The Show that Started it All
It’s a hardline fact that it was damn near impossible to ignore the iconic Dragonball-Z if you grew up in the late 90s/early 2000s. The show was arguably one of the most iconic animes to ever air in both the East and Western hemispheres. What started out as a manga loosely based off a Chinese novel became one of the most popular animes worldwide. It left behind a legacy that has inspired countless anime series after it. The original anime adaptation of the Dragonball manga was supposed to meet its end in 1989, but the sheer popularity of the franchise had Toriyama’s fans and editors demanding more. Fans wanted more of Son Goku and the crazy dinosaur, furry-humanoid & tyrant space alien-inhabited world he lived in. This prompted Toriyama to create a continuation of the manga with a new 17th volume. The new 17th volume had its title redone, with a ‘Z’ added at the end of it. The new ‘Z’ rendition showed the lovable Son Goku and his friends and family in a new, more dramatic and adult light. The ‘Z’ at the end of the title implied that Toriyama had short-lived intentions for the new continuation. But as luck might have it, the ‘Z’ continuation increased the show’s popularity even further. Toriyama developed the original Dragonball story into 26 additional volumes for the manga. This resulted in a staggering 291 episodes which made up the Dragonball-Z anime – a show that created waves within Western society during its heyday.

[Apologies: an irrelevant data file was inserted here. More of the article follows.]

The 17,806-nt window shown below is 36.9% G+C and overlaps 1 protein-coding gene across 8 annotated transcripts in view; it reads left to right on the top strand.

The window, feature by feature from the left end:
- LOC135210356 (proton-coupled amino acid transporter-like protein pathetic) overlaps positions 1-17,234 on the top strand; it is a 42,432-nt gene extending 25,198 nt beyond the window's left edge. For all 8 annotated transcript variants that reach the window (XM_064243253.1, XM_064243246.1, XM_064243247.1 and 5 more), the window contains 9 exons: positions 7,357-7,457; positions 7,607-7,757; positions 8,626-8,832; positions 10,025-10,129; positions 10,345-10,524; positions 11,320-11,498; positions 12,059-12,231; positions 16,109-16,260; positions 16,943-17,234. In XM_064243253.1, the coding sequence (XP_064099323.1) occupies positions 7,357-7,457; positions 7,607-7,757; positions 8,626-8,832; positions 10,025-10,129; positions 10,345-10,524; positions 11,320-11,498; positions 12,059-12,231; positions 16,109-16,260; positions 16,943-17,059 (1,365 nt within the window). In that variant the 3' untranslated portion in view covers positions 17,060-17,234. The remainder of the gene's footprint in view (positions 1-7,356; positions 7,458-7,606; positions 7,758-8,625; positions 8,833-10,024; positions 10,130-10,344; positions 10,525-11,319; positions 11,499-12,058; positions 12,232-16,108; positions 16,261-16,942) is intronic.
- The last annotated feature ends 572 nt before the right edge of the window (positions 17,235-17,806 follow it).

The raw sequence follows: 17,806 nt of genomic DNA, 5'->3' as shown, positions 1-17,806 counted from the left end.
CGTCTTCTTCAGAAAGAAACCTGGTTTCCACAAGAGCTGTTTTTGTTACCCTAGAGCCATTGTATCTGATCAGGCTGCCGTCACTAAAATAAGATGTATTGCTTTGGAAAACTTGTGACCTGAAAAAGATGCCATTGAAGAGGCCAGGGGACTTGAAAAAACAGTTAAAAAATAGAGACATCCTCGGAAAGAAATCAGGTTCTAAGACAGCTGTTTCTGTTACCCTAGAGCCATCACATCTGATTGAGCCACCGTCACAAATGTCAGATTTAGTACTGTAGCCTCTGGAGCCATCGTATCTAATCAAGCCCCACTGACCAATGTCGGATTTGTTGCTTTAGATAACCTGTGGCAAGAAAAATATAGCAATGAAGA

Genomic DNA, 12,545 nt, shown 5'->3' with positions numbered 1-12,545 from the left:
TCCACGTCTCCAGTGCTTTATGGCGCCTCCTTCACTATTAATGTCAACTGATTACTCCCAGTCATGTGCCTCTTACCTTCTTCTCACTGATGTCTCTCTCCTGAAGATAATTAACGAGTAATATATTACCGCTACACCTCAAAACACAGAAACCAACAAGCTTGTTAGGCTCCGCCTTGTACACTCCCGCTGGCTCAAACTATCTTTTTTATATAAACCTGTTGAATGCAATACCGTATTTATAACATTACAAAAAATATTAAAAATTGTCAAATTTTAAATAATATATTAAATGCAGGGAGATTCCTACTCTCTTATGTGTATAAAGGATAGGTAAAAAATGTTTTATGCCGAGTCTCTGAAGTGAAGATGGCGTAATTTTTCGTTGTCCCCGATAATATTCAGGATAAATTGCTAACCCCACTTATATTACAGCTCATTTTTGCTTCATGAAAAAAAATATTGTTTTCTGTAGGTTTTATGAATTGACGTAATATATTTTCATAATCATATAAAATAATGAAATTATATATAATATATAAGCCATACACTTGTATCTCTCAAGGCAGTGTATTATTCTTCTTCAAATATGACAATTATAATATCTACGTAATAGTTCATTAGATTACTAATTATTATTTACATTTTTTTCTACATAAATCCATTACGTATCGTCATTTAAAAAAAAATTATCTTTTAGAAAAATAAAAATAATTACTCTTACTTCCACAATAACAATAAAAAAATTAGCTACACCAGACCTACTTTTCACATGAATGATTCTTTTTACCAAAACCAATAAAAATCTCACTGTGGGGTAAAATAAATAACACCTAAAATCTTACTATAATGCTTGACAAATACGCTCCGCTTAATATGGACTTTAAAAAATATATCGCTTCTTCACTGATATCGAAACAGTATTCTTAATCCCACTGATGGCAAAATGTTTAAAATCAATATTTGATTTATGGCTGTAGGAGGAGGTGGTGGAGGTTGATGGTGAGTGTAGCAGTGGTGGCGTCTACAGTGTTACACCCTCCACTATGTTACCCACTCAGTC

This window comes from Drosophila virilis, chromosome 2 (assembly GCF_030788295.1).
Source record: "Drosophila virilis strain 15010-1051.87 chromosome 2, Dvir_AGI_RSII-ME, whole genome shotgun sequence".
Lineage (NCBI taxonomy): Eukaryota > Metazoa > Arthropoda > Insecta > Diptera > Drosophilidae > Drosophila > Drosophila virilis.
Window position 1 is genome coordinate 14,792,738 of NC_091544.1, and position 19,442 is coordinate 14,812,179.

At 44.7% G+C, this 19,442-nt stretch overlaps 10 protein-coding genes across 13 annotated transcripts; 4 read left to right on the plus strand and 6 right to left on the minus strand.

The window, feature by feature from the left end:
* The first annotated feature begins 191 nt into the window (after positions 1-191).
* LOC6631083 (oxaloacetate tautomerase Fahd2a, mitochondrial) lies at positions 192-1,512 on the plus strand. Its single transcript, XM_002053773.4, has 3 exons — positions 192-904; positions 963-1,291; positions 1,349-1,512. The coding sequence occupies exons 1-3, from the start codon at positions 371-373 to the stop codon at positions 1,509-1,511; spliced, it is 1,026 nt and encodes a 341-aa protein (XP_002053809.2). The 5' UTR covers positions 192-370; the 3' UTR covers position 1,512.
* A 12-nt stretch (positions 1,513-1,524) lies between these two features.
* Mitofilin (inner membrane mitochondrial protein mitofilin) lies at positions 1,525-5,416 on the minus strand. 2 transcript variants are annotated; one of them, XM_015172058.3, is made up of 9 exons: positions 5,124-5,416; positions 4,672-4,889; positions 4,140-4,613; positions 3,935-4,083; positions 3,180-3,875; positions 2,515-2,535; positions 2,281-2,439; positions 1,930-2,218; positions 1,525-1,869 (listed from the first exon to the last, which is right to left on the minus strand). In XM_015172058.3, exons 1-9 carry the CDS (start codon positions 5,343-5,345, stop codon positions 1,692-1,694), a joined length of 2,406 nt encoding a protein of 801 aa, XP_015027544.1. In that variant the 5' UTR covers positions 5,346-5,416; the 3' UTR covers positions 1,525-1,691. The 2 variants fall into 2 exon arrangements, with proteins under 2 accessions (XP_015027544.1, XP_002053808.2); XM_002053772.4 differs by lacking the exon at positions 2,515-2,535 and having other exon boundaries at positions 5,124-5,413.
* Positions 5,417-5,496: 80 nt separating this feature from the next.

[DBZ Manga Volume 1]
It Won the Hearts of Many
Dragonball-Z exploded with popularity in the final years of the 20th century and the first few of the 21st. The peak of its popularity was between 1999 and 2001: “Dragonball-Z” was the fourth most searched query on the Lycos search engine in 1999, and the 2nd most searched in 1999. In 2001, The official Dragonball-Z website recorded approximately 4.7 million hits per day and had over 500,000 members. By this year, ‘Dragonball’ was the most searched keyword on the then Lycos search engine. By September 2002, Dragonball-Z had become the most popular program of the US weekly TV schedule for young males aged 12-24. The show was everywhere in the early 2000s and played an undeniable role in a plethora of childhoods. The franchise was popping up everywhere – collectible tazos, action figures, commercials, kids magazines, and even news headlines featured highlights of its spiky-haired protagonist. Dragonball-Z was the ultimate ‘gateway drug’, without it many seasoned anime fans wouldn’t even venture into the world of Japanese animation.
[DBZ Intro Screen]
How it Merged East and West